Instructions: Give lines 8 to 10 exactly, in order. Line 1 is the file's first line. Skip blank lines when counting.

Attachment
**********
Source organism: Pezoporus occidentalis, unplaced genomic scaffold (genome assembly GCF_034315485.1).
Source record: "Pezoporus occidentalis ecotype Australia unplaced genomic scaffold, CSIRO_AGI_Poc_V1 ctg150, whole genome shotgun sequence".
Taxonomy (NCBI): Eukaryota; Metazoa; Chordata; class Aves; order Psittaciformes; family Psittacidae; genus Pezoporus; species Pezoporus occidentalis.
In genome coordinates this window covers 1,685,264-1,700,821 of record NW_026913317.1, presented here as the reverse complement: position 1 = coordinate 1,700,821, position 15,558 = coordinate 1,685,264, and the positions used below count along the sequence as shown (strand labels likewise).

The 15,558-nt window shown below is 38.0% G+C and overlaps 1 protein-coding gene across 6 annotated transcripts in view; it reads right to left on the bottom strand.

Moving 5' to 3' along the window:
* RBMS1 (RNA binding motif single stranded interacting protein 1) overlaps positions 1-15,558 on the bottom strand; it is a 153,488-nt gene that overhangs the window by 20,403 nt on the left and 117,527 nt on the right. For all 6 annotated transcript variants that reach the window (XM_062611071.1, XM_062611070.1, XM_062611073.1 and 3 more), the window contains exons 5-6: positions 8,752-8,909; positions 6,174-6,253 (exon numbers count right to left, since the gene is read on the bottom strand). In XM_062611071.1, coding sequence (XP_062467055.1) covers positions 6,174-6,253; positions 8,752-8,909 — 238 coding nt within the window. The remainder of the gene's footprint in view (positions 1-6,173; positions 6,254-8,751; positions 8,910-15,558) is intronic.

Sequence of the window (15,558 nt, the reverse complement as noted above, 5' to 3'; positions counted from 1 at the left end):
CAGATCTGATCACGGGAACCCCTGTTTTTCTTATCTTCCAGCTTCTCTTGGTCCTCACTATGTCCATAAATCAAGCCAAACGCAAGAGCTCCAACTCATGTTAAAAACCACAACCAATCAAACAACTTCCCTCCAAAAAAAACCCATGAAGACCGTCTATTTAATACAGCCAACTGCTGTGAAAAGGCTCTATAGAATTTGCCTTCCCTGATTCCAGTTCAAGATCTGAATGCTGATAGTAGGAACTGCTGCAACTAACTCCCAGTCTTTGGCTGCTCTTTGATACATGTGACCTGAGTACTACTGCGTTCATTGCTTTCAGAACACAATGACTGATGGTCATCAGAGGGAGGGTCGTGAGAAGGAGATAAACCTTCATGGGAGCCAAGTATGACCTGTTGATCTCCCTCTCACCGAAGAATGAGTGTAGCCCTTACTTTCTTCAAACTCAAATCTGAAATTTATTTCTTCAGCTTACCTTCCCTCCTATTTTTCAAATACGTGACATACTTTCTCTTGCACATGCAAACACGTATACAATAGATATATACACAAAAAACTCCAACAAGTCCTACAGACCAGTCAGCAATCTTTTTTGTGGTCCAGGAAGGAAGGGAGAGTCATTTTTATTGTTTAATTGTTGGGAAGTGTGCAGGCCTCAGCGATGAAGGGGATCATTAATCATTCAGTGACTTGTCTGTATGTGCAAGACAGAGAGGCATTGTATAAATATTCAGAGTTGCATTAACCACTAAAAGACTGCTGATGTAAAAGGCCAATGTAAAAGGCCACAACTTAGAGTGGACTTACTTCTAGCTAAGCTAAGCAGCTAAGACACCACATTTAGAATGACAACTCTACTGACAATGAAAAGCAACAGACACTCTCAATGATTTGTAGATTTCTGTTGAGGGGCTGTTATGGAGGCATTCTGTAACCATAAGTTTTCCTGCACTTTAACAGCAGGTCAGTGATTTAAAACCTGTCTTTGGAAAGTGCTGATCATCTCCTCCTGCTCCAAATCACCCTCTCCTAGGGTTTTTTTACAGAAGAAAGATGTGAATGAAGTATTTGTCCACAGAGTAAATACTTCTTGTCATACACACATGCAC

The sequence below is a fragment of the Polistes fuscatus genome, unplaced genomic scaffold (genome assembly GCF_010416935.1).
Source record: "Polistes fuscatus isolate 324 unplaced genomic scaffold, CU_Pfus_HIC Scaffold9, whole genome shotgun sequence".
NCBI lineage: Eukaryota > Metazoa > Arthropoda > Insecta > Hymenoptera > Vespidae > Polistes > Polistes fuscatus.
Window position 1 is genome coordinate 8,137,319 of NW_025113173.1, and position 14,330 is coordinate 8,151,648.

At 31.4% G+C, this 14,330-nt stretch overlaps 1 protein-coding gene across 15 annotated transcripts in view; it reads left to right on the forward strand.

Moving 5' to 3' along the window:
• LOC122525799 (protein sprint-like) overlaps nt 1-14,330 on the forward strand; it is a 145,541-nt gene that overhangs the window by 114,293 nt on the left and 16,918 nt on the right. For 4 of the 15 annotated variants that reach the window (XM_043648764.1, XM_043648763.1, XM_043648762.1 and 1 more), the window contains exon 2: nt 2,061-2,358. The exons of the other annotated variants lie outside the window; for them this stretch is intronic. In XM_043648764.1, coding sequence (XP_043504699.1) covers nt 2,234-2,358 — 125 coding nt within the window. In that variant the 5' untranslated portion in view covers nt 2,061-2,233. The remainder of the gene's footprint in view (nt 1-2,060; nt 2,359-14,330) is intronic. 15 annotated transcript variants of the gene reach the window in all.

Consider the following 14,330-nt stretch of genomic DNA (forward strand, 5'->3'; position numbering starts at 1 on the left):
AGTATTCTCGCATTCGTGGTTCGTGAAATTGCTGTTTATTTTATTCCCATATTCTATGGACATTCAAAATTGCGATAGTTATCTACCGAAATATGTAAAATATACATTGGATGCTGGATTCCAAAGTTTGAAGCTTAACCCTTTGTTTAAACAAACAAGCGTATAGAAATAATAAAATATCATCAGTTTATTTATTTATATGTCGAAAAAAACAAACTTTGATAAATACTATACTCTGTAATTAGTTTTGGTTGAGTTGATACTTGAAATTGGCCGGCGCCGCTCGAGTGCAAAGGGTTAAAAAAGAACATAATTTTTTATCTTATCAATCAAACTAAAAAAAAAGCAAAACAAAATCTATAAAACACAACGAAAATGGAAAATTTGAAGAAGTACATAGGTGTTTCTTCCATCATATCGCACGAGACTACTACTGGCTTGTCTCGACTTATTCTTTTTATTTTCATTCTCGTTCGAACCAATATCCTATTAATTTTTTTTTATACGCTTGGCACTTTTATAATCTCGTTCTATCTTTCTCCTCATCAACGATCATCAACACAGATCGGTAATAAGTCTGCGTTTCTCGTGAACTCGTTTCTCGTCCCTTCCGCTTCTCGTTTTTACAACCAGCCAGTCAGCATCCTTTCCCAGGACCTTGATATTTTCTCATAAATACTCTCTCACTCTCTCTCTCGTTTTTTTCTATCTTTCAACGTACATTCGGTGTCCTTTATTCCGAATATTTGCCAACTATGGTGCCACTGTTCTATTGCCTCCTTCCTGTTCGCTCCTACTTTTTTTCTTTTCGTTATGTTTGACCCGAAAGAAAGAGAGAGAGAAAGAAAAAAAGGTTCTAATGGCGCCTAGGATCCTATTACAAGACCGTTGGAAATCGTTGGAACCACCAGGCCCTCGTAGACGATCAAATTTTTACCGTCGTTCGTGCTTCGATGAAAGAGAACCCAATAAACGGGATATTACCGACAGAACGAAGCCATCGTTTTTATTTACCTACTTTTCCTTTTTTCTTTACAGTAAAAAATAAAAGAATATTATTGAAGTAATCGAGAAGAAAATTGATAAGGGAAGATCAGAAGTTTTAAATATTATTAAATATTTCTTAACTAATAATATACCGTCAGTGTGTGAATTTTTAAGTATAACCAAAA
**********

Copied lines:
Sequence of the window (15,558 nt, the reverse complement as noted above, 5' to 3'; positions counted from 1 at the left end):
CAGATCTGATCACGGGAACCCCTGTTTTTCTTATCTTCCAGCTTCTCTTGGTCCTCACTATGTCCATAAATCAAGCCAAACGCAAGAGCTCCAACTCATGTTAAAAACCACAACCAATCAAACAACTTCCCTCCAAAAAAAACCCATGAAGACCGTCTATTTAATACAGCCAACTGCTGTGAAAAGGCTCTATAGAATTTGCCTTCCCTGATTCCAGTTCAAGATCTGAATGCTGATAGTAGGAACTGCTGCAACTAACTCCCAGTCTTTGGCTGCTCTTTGATACATGTGACCTGAGTACTACTGCGTTCATTGCTTTCAGAACACAATGACTGATGGTCATCAGAGGGAGGGTCGTGAGAAGGAGATAAACCTTCATGGGAGCCAAGTATGACCTGTTGATCTCCCTCTCACCGAAGAATGAGTGTAGCCCTTACTTTCTTCAAACTCAAATCTGAAATTTATTTCTTCAGCTTACCTTCCCTCCTATTTTTCAAATACGTGACATACTTTCTCTTGCACATGCAAACACGTATACAATAGATATATACACAAAAAACTCCAACAAGTCCTACAGACCAGTCAGCAATCTTTTTTGTGGTCCAGGAAGGAAGGGAGAGTCATTTTTATTGTTTAATTGTTGGGAAGTGTGCAGGCCTCAGCGATGAAGGGGATCATTAATCATTCAGTGACTTGTCTGTATGTGCAAGACAGAGAGGCATTGTATAAATATTCAGAGTTGCATTAACCACTAAAAGACTGCTGATGTAAAAGGCCAATGTAAAAGGCCACAACTTAGAGTGGACTTACTTCTAGCTAAGCTAAGCAGCTAAGACACCACATTTAGAATGACAACTCTACTGACAATGAAAAGCAACAGACACTCTCAATGATTTGTAGATTTCTGTTGAGGGGCTGTTATGGAGGCATTCTGTAACCATAAGTTTTCCTGCACTTTAACAGCAGGTCAGTGATTTAAAACCTGTCTTTGGAAAGTGCTGATCATCTCCTCCTGCTCCAAATCACCCTCTCCTAGGGTTTTTTTACAGAAGAAAGATGTGAATGAAGTATTTGTCCACAGAGTAAATACTTCTTGTCATACACACATGCAC

The sequence below is a fragment of the Polistes fuscatus genome, unplaced genomic scaffold (genome assembly GCF_010416935.1).